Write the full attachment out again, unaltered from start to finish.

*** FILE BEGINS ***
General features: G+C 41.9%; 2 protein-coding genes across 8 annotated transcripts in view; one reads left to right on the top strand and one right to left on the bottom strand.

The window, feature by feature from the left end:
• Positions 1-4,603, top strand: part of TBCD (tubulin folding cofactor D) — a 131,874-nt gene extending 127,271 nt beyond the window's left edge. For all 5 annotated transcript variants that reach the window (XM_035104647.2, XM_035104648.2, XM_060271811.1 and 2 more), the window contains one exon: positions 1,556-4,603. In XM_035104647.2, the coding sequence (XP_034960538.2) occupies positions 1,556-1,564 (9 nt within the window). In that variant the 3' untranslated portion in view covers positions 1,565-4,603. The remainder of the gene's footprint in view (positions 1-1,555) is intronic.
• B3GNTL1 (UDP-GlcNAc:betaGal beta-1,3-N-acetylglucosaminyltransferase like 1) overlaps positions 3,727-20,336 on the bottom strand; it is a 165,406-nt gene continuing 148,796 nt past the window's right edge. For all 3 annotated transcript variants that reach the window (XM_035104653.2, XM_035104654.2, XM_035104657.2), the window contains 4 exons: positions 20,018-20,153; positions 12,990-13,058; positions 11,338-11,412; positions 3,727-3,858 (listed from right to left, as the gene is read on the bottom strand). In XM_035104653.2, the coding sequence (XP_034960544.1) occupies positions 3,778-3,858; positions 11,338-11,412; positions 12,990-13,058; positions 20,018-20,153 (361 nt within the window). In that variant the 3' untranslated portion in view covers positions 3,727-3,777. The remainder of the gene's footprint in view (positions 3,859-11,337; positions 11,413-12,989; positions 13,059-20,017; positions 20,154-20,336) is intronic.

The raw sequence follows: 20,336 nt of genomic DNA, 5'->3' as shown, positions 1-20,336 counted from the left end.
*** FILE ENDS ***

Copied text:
General features: G+C 41.9%; 2 protein-coding genes across 8 annotated transcripts in view; one reads left to right on the top strand and one right to left on the bottom strand.

The window, feature by feature from the left end:
• Positions 1-4,603, top strand: part of TBCD (tubulin folding cofactor D) — a 131,874-nt gene extending 127,271 nt beyond the window's left edge. For all 5 annotated transcript variants that reach the window (XM_035104647.2, XM_035104648.2, XM_060271811.1 and 2 more), the window contains one exon: positions 1,556-4,603. In XM_035104647.2, the coding sequence (XP_034960538.2) occupies positions 1,556-1,564 (9 nt within the window). In that variant the 3' untranslated portion in view covers positions 1,565-4,603. The remainder of the gene's footprint in view (positions 1-1,555) is intronic.
• B3GNTL1 (UDP-GlcNAc:betaGal beta-1,3-N-acetylglucosaminyltransferase like 1) overlaps positions 3,727-20,336 on the bottom strand; it is a 165,406-nt gene continuing 148,796 nt past the window's right edge. For all 3 annotated transcript variants that reach the window (XM_035104653.2, XM_035104654.2, XM_035104657.2), the window contains 4 exons: positions 20,018-20,153; positions 12,990-13,058; positions 11,338-11,412; positions 3,727-3,858 (listed from right to left, as the gene is read on the bottom strand). In XM_035104653.2, the coding sequence (XP_034960544.1) occupies positions 3,778-3,858; positions 11,338-11,412; positions 12,990-13,058; positions 20,018-20,153 (361 nt within the window). In that variant the 3' untranslated portion in view covers positions 3,727-3,777. The remainder of the gene's footprint in view (positions 3,859-11,337; positions 11,413-12,989; positions 13,059-20,017; positions 20,154-20,336) is intronic.

The raw sequence follows: 20,336 nt of genomic DNA, 5'->3' as shown, positions 1-20,336 counted from the left end.